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Positive District Changes during Financial Reorganization

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So, suppose that you've got ten or so troops within your local area.  That might be a three mile radius in a suburban area or a forty mile radius in a rural area.  You have maybe 25 youth in  your troop.  You know a couple of dozen good camping areas within an hour's drive, plus plenty of hiking and cycling trails, parks, lakes, natural areas, and other interesting places to go.  You're acquainted with most of the Scout leaders in your area because you get together for a barbecue every quarter, you organize an area camporee every spring, you visit each others' Eagle Scout Courts of Honor, and you see them at your council summer camp every year.  You register new Scouts and new leaders online and do a lot of training online. You get your uniforms and insignia and badges from ScoutStuff.org or when your Committee Chair makes a monthly run to the Scout Shop at council headquarters.  At least once a year you and your other unit adults spend a weekend at the council camp for training.  If you have a question about an administrative issue, you call or email Marie at council headquarters.

Your troop sells Christmas wreaths and has a pancake breakfast and bake sale as their main fundraisers.  Your troop holds a community Bike Rodeo for kids on July 4, runs a community food drive in the fall, holds Scout Sunday events, and leads a community stream cleanup in the spring.  Non-Scout friends are invited to every campout and event.

You introduce new parents and adult leaders to outdoor skills at a special campout in the fall and little training sessions at every campout.  You have the Handbook (as well as previous handbooks for the last forty years), plus the Fieldbook, and lots of other books on outdoor skills, plus Boys' Life and Scouting magazines.  Jenny subscribes to Backpacker magazine and gives a little presentation on the latest gear or techniques at every monthly troop leaders meeting.  You know several folks in the community with particular skills or expertise, and they come out to a campout or meeting from time to time to share what they know with the Scouts.  And you have a long list of YouTube videos on outdoor skills.  Your parents and leaders are encouraged to get training and certification in things like firearms and watercraft and first aid.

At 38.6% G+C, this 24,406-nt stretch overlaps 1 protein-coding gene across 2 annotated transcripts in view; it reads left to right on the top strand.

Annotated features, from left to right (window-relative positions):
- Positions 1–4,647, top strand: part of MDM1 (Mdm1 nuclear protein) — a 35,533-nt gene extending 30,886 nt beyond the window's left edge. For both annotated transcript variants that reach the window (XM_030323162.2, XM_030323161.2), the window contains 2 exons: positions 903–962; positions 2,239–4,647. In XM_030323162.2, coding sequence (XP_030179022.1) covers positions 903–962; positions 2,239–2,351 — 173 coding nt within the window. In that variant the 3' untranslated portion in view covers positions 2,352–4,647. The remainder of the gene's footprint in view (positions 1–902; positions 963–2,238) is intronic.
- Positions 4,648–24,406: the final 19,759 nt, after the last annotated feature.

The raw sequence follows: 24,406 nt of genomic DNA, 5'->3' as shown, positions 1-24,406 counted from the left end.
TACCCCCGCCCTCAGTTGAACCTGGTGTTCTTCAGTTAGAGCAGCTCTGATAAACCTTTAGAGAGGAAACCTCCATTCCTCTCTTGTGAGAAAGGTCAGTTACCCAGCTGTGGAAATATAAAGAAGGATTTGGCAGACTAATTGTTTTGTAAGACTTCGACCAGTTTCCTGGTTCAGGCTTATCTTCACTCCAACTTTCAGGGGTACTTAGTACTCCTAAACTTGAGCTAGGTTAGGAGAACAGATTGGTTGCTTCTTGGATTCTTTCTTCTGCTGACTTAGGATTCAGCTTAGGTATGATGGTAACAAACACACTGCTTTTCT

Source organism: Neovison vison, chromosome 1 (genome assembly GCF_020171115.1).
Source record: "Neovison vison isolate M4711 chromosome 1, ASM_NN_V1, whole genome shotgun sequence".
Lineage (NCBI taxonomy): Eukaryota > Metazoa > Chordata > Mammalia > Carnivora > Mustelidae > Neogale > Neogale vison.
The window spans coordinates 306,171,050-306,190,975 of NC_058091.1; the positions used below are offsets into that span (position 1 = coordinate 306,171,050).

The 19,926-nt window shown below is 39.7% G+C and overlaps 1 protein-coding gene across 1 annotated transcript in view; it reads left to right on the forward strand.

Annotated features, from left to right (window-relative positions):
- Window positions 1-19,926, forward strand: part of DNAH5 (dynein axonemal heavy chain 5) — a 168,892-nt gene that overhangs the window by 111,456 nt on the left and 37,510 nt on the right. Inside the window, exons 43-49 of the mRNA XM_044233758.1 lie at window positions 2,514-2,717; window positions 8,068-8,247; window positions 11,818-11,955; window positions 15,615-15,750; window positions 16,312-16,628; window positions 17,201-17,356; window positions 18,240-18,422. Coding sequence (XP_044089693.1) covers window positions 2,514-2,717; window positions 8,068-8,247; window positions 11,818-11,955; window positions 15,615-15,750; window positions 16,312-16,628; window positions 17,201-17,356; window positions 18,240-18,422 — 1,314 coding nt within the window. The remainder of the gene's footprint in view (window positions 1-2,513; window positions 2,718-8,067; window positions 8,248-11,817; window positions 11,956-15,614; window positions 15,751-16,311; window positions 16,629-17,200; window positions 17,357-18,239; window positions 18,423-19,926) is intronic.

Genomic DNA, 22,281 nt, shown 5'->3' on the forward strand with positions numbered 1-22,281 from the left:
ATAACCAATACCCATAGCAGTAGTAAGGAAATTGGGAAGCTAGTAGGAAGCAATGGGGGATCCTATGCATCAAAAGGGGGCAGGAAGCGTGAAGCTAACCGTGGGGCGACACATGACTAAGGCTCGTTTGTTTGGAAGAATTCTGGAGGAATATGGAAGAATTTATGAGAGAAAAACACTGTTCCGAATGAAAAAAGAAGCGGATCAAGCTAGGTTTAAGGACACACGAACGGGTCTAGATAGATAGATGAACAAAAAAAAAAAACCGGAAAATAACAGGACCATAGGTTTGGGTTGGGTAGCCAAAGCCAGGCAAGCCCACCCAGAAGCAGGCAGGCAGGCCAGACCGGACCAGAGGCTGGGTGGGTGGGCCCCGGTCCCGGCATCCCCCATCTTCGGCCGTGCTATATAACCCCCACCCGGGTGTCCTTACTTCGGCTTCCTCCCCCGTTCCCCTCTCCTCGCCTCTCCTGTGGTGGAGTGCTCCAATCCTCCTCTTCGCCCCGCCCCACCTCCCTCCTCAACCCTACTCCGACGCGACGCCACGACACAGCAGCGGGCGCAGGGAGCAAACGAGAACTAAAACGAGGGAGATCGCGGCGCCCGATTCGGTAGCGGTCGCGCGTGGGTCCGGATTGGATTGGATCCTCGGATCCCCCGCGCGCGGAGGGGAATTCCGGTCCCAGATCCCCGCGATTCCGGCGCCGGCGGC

Every troop you know about is pretty much like yours, because those are the expectations set by the Scouting culture and training.

And you don't have a district, a district committee, a district executive, or commissioners.  Why would you?

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Sounds right.  So how do we get Scoutmasters to influence the Scouts towards exciting program?    The answer used to be training, but the training materials seem less oriented towards advent

As a start...hire @Sentinel947 to pilot this at  a district of his choice AND listen to his advice for growth to other districts.   Perhaps establish  coop relationships with colleges  which offer

I'm thinking district roles really need to change. We keep looking at restructuring from a top down perspective. I think we need to start from a CO/unit level up perspective. Everyone is talking about

Councils, especially those with land, will be sued over the next several years ... many already are subject of lawsuits and as National goes bankrupt they will be the next targeted entity.Their primary job will be protecting camp(s) that are critical to program success and I expect that means their legal fees will skyrocket ... leaving less paid roles. 

I believe National, supported by councils, should perform a national call for volunteers.  Contact former scouts directly (especially those under 30) and former long term unit leader plus advertiser the need on Twitter, FB, YouTube and other social media platforms.  Have a signup list where they can volunteer. Background check that signup list and once they pass, provide names to Districts who can contact them to help fill out District roles and determine what names could be provided to units.